Getting Back into the Swing of Things

On Wednesday last week, I came to work after four days off for the long holiday weekend.  It felt great to relax for a bit, but since everyone came back on Tuesday and were already in the swing of things, there was no time for me to

Our first bladder test - as you can tell, the bladder is flimsy in the container which makes it difficult for the water for flow in and out.

take it slow.  The day before Jody went out to test the bladders again to see if he could come up with a way that worked.  He decided to pin each bladder down under a piece of mesh.  This eliminated the bulky storage container that wanted to float away with the tide.  So my job on Wednesday was to go out into the field to collect the bladders from the test to make sure that everything ran smoothly.  When we got back to the lab we

Our next test - the bladders are much more stable when pinned down with mesh fabric.

checked the bladders to make sure that there wasn’t a leak and we analyzed our pressure data to confirm that the artificial sea water went into and out of the chambers as it should.  After evaluating our data we discovered that we were successful and that this was the method that we would be using for our main experiment.  It was great knowing that we would be able to move forward with our project on time.

As I’ve stated in earlier posts, there are so many aspects of this project that must come together perfectly.  Just as with the problems with the bladders curve balls are a many and we discovered last week that we may not be receiving our additional bladders in time to run the experiment.  Thankfully they arrived today just in time.  The rest of the short week was spent preparing for the experiment for this week.  We made new nutrient solutions for our artificial sea water, we continued working out logistics and checking to make sure we had all of our supplies, and we trained our new summer help, Stephanie, to help us with our hectic schedule over the next few weeks.

Today is the commencement of twelve grueling days of field work/ prep work/ data collection.  There will be no weekend for me – when the tides are good we go out, weekend or not!  On Monday and Tuesday of this week, I will be working with Stephanie to make artificial sea water, fill bladders, and collect supplies.  I will also be going out with Jody and Caitlin to set up bases for our experiment and make sure that all of the lab equipment is working for when we get back.  Then on Wednesday and Thursday the real work begins when we will be running the experiment that I have been working on for the past couple of weeks.  Friday will be filled with running samples and preparing for the next experiment which will take place on Saturday and Sunday.  There will be even more intense field work the next week including several nights of nighttime sampling.  I will keep you updated as to what I am doing as much as possible, but I know that I have many 10-12+ hour work days ahead of me. Eek!  But I have to say, I am loving every minute of it.  The days go by fast because I am always on the go. I am still absorbing as much new information as I can and I can definitely say that I love being out in the field.  I will let you know if that changes after these next two weeks, but I sure hope not!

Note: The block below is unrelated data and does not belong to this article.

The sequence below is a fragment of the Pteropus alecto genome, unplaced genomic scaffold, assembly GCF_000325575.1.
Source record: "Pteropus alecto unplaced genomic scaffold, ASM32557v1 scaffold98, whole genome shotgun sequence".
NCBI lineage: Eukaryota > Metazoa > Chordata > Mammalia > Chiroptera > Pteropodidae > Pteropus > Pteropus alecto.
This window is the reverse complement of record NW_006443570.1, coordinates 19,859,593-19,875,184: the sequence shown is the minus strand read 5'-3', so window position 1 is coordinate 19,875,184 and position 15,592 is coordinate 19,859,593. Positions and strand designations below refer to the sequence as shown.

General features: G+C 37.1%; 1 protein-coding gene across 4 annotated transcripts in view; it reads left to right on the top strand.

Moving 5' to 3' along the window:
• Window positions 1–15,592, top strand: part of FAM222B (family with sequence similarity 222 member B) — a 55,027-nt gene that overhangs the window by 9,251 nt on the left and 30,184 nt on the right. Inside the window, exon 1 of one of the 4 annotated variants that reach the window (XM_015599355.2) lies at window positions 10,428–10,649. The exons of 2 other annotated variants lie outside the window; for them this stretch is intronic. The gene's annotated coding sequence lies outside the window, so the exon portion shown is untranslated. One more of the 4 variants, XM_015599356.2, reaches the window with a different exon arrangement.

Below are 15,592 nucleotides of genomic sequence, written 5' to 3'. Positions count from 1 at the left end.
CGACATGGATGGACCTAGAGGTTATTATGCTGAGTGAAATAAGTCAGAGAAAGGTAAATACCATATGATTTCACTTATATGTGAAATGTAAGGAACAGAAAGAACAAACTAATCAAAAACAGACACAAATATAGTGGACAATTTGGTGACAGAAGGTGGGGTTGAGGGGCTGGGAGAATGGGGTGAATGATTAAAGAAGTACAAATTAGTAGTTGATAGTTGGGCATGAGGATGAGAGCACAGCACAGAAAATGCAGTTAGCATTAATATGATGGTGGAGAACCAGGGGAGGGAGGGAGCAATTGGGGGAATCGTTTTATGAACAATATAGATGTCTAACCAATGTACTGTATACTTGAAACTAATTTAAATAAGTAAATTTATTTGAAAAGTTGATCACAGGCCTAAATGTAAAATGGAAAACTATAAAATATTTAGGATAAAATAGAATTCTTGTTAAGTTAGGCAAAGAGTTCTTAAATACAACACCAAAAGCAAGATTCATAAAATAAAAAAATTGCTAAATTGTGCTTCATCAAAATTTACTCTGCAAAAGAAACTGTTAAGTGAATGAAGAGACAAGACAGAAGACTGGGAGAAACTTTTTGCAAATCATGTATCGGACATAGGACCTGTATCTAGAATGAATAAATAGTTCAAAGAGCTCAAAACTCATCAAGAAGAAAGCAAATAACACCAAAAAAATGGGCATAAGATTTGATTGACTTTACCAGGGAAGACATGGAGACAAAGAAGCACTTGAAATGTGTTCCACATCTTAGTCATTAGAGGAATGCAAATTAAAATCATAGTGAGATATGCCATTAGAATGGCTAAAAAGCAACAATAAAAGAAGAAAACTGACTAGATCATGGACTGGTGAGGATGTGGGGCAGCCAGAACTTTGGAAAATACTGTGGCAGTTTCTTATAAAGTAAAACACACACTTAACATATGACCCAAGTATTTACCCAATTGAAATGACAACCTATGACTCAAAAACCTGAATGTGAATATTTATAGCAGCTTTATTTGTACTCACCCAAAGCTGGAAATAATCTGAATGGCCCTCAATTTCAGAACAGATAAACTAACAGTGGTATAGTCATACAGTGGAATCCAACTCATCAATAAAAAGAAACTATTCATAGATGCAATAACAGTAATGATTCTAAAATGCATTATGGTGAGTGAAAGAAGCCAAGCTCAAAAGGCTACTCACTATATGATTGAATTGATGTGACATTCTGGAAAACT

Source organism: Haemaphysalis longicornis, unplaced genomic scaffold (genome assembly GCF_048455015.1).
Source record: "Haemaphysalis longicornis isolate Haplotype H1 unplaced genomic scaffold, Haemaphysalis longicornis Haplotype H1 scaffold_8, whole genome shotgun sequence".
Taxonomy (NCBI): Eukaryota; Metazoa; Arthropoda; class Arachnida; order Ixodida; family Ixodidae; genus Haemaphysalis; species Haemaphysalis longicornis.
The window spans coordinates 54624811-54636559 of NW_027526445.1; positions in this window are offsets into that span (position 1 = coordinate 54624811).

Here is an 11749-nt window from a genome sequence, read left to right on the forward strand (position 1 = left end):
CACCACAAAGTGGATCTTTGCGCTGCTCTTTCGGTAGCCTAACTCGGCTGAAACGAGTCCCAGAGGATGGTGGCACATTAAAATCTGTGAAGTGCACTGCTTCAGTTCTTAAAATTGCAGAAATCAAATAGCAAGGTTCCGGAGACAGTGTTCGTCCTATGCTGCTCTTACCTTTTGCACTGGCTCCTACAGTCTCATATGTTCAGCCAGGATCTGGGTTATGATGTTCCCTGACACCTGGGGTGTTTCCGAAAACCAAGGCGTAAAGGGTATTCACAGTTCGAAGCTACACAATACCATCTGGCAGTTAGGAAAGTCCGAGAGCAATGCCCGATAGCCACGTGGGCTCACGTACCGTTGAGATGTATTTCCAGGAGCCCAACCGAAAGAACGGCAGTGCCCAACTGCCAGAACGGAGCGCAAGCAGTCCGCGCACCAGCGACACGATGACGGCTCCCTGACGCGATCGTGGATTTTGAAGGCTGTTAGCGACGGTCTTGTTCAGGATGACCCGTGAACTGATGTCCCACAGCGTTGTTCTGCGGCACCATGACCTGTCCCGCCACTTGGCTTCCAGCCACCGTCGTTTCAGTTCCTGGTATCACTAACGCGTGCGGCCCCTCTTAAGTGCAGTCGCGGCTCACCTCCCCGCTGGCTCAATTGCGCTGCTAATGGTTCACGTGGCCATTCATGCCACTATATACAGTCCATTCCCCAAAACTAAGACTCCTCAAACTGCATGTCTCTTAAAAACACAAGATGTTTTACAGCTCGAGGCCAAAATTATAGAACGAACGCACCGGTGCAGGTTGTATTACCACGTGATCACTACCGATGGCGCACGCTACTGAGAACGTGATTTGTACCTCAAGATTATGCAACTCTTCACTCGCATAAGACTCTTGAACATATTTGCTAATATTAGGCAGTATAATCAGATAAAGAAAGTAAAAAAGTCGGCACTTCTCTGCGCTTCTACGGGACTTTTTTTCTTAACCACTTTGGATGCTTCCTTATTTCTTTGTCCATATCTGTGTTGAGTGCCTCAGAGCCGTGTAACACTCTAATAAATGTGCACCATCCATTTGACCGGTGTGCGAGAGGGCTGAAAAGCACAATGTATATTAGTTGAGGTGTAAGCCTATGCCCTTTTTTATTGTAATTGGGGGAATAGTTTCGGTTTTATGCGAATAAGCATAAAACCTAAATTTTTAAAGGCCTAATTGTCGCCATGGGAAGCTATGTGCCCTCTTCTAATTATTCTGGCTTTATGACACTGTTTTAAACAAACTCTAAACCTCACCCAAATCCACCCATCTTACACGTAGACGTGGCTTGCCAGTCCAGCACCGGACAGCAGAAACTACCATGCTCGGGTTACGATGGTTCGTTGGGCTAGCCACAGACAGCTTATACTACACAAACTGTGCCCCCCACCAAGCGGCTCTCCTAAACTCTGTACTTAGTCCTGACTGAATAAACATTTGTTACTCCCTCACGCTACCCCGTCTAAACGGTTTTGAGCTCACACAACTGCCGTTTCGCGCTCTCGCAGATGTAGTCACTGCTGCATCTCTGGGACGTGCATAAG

Check out my personal blog to see how I spent my holiday weekend: Sara Duncan

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About Sara Duncan

Aloha everyone! My name is Sara Duncan and I am super excited to be spending this summer in Newport, Oregon with the Oregon Sea Grant Scholars Program. I grew up in central Massachusetts and am currently a senior at Hawaii Pacific University studying Environmental Science. I love being outdoors doing fieldwork. In Hawaii, my main project is to collect preliminary data on an ancient Hawaiian fish pond that is scheduled to be restored in the near future. I love being out there right next to the ocean especially because it’s so warm year round. Luckily, I was able to land this awesome internship with the Oregon Sea Grant for the summer and I am now in Newport working on a project for the EPA studying the nutrient removal of the wetlands in the Yaquina Estuary. I’ll have to admit though, that I am a bit cold here – average temp in the summer is less than 65°F! Stay tuned to learn more about my experiences! Also, check out my personal blogs: and

3 thoughts on “Getting Back into the Swing of Things

  1. It’s pretty amazing how much you’ve learned in the past month, to the point that you’re even training other people. And not one mention of being cold – either you’re too busy to feel it or you’ve finally assembled a complete coastal Oregon wardrobe. Best of luck in the field – we’ll miss you at the midsummer get together!

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